Strict tobacco control policies introduced in the last 20 years have made Brazil a public health success story by lowering smoking rates and deaths due to smoking, report researchers from the United States and Brazil (Levy D et al. PLoS Med. 2012;9:e1001336).
Using a computational simulation model called SimSmoke, investigators estimated the effect of tobacco control policies (such as a cigarette-specific tax introduced in 1990) on smoking prevalence and smoking attributable deaths. Between 1989 and 2010, there was a 46% decrease in smoking, and the model estimated almost half this reduction resulted from increasing the price of cigarettes.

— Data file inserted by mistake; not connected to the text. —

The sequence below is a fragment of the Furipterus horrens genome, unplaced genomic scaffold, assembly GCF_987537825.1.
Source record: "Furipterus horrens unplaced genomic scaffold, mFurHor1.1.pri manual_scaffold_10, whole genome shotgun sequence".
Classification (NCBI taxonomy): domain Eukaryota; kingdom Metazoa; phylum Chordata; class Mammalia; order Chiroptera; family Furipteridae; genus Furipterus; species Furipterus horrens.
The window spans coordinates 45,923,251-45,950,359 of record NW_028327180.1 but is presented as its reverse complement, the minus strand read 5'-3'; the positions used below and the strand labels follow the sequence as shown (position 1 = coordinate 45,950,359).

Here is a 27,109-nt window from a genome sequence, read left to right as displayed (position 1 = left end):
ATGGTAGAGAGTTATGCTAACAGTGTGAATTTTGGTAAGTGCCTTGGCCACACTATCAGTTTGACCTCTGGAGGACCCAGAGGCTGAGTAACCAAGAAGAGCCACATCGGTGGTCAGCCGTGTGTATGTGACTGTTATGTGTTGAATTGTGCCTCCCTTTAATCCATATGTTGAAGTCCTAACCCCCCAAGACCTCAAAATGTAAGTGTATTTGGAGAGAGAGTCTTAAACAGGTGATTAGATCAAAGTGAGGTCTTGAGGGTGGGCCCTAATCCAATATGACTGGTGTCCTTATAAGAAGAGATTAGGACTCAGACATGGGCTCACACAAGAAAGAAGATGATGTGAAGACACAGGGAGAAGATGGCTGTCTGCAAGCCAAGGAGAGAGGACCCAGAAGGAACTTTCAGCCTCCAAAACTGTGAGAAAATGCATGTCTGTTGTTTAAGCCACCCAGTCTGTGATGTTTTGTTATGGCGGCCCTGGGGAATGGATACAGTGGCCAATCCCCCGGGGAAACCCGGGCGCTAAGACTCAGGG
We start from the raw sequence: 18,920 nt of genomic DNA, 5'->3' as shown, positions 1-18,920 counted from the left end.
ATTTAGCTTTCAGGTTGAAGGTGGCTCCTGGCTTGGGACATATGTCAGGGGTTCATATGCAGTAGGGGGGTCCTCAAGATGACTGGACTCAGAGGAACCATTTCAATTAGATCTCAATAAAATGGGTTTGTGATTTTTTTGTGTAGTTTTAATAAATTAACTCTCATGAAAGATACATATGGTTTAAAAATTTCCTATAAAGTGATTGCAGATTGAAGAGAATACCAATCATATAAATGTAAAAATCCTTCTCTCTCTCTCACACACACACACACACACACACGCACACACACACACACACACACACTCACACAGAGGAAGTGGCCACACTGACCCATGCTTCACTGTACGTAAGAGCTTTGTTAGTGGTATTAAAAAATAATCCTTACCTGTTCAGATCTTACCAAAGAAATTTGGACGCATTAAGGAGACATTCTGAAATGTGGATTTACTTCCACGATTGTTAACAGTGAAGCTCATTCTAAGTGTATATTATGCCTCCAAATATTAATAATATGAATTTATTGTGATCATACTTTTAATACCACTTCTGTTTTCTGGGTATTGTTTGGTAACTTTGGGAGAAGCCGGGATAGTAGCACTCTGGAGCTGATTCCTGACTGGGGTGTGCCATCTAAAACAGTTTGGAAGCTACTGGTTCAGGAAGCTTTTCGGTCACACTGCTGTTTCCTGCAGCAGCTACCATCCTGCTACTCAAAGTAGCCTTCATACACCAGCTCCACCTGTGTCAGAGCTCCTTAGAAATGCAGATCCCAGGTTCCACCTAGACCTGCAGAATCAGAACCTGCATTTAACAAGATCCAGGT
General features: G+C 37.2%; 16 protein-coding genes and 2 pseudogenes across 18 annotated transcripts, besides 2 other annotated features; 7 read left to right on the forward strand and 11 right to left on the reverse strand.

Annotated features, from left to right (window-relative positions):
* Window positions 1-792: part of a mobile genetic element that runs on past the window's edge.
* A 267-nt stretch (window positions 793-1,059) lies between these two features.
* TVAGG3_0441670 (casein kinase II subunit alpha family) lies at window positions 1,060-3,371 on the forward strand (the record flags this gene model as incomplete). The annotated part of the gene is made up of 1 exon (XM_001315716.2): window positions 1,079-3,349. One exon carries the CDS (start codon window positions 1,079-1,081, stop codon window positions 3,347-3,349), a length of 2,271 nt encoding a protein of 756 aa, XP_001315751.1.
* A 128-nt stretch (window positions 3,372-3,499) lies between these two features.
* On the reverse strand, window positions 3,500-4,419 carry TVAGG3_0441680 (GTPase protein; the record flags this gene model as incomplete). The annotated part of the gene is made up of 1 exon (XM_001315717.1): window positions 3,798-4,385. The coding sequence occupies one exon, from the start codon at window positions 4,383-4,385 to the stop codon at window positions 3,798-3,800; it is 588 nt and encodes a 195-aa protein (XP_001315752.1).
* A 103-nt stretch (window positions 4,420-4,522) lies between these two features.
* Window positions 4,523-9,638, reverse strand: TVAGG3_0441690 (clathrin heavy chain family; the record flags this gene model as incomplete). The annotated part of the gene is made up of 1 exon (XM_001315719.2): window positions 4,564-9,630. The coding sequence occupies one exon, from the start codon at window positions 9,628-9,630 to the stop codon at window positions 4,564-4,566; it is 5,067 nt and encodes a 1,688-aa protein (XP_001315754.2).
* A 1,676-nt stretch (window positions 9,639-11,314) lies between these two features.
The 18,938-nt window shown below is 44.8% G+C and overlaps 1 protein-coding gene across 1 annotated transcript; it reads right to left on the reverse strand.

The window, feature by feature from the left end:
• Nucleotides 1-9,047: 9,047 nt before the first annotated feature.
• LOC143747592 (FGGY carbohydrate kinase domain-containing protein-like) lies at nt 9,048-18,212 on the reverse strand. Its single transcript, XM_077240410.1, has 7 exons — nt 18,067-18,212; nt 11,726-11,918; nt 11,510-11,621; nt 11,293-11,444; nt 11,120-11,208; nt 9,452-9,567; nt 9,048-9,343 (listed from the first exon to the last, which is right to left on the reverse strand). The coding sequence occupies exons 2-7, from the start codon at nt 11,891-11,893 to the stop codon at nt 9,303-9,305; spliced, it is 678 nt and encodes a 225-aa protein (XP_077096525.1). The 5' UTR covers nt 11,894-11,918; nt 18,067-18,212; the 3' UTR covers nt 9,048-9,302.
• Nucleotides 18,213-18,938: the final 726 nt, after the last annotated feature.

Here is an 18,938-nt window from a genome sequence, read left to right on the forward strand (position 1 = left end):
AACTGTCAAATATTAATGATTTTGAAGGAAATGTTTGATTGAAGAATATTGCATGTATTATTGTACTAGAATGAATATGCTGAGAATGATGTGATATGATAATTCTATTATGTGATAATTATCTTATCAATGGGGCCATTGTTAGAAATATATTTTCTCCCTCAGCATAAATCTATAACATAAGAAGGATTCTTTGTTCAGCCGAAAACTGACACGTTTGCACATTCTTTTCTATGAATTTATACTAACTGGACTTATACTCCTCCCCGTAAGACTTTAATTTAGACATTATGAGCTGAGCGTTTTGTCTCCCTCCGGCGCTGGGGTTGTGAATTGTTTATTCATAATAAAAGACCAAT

Friedrich MJ. Brazil Slashes Smoking Rates. JAMA. 2012;308(23):2449. doi:10.1001/jama.2012.128616